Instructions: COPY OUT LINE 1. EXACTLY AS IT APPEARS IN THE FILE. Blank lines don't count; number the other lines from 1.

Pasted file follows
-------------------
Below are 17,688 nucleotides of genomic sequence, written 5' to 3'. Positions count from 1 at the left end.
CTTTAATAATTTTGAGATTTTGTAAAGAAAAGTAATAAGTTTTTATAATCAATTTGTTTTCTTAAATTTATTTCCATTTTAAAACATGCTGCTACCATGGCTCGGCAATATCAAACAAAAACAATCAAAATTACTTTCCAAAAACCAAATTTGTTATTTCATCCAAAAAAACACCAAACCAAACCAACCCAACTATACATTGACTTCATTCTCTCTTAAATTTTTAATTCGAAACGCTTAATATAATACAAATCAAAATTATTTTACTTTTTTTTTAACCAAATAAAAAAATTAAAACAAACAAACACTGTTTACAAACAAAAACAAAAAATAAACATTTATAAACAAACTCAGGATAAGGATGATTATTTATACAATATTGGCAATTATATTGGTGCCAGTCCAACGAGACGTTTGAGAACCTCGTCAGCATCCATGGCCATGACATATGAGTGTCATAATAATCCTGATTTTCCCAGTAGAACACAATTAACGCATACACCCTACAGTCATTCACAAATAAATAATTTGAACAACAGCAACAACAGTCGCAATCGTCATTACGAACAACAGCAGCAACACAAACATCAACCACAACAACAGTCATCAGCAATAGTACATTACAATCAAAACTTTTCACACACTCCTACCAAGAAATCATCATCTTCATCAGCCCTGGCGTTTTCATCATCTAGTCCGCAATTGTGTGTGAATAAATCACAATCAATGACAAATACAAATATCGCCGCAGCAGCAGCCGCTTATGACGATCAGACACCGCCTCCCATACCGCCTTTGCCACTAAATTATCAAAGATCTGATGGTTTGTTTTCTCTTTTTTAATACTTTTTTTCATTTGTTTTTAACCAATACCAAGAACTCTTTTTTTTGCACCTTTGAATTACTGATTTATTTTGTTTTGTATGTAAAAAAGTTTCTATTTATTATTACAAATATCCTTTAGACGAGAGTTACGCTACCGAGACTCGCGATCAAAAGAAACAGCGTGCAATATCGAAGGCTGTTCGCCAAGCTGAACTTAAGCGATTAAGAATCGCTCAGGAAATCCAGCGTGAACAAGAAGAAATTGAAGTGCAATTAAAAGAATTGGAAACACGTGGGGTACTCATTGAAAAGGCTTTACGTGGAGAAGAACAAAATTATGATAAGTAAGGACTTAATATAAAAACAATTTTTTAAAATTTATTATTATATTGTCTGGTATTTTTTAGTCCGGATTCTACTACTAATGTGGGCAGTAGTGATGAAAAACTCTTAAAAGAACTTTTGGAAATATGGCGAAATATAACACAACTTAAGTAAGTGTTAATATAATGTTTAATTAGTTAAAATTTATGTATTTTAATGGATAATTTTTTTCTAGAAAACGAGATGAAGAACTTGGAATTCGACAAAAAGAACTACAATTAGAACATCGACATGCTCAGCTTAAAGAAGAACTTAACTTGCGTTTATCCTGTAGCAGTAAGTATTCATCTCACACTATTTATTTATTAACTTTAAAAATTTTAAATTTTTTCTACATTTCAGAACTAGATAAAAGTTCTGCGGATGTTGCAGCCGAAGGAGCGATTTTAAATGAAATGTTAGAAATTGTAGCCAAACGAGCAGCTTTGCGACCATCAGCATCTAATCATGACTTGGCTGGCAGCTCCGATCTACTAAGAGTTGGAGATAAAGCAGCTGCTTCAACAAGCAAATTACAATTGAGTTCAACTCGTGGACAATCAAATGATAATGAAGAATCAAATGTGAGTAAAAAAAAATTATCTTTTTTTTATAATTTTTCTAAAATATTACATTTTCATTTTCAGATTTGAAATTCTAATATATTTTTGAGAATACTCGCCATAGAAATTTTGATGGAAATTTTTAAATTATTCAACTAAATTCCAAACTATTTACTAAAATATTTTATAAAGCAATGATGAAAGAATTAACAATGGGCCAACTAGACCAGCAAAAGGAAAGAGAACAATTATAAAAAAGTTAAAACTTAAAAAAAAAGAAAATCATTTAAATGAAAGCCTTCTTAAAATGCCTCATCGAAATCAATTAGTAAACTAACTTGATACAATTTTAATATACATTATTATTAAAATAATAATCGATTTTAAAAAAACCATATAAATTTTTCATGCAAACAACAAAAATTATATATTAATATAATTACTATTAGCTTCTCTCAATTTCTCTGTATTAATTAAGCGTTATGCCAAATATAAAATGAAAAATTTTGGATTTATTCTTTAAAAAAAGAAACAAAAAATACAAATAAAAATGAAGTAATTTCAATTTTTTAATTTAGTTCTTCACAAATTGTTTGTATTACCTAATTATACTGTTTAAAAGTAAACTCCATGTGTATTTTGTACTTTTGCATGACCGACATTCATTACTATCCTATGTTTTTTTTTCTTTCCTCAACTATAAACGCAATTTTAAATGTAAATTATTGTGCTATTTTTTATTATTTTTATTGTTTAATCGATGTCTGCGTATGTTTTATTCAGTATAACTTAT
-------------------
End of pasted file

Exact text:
Below are 17,688 nucleotides of genomic sequence, written 5' to 3'. Positions count from 1 at the left end.